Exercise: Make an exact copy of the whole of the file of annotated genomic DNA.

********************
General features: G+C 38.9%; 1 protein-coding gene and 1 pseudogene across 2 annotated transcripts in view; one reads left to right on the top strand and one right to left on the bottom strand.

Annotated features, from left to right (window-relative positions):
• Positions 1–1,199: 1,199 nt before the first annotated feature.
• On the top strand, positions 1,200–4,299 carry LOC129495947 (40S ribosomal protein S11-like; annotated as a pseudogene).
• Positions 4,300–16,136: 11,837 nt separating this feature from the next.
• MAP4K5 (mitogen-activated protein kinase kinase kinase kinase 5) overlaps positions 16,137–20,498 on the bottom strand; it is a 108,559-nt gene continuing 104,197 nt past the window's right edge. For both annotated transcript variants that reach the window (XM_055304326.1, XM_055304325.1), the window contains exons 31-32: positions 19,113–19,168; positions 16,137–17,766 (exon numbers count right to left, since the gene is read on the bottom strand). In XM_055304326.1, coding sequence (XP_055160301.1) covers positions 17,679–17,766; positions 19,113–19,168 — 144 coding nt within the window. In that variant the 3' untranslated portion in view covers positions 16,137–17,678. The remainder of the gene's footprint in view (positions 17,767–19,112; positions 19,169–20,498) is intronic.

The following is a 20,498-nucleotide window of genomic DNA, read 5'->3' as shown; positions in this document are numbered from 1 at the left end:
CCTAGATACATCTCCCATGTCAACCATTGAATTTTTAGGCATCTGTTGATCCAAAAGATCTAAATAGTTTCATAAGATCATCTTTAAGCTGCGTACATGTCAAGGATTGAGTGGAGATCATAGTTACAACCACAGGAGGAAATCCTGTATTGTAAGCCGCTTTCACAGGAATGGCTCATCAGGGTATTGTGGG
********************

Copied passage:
General features: G+C 38.9%; 1 protein-coding gene and 1 pseudogene across 2 annotated transcripts in view; one reads left to right on the top strand and one right to left on the bottom strand.

Annotated features, from left to right (window-relative positions):
• Positions 1–1,199: 1,199 nt before the first annotated feature.
• On the top strand, positions 1,200–4,299 carry LOC129495947 (40S ribosomal protein S11-like; annotated as a pseudogene).
• Positions 4,300–16,136: 11,837 nt separating this feature from the next.
• MAP4K5 (mitogen-activated protein kinase kinase kinase kinase 5) overlaps positions 16,137–20,498 on the bottom strand; it is a 108,559-nt gene continuing 104,197 nt past the window's right edge. For both annotated transcript variants that reach the window (XM_055304326.1, XM_055304325.1), the window contains exons 31-32: positions 19,113–19,168; positions 16,137–17,766 (exon numbers count right to left, since the gene is read on the bottom strand). In XM_055304326.1, coding sequence (XP_055160301.1) covers positions 17,679–17,766; positions 19,113–19,168 — 144 coding nt within the window. In that variant the 3' untranslated portion in view covers positions 16,137–17,678. The remainder of the gene's footprint in view (positions 17,767–19,112; positions 19,169–20,498) is intronic.

The following is a 20,498-nucleotide window of genomic DNA, read 5'->3' as shown; positions in this document are numbered from 1 at the left end:
CCTAGATACATCTCCCATGTCAACCATTGAATTTTTAGGCATCTGTTGATCCAAAAGATCTAAATAGTTTCATAAGATCATCTTTAAGCTGCGTACATGTCAAGGATTGAGTGGAGATCATAGTTACAACCACAGGAGGAAATCCTGTATTGTAAGCCGCTTTCACAGGAATGGCTCATCAGGGTATTGTGGG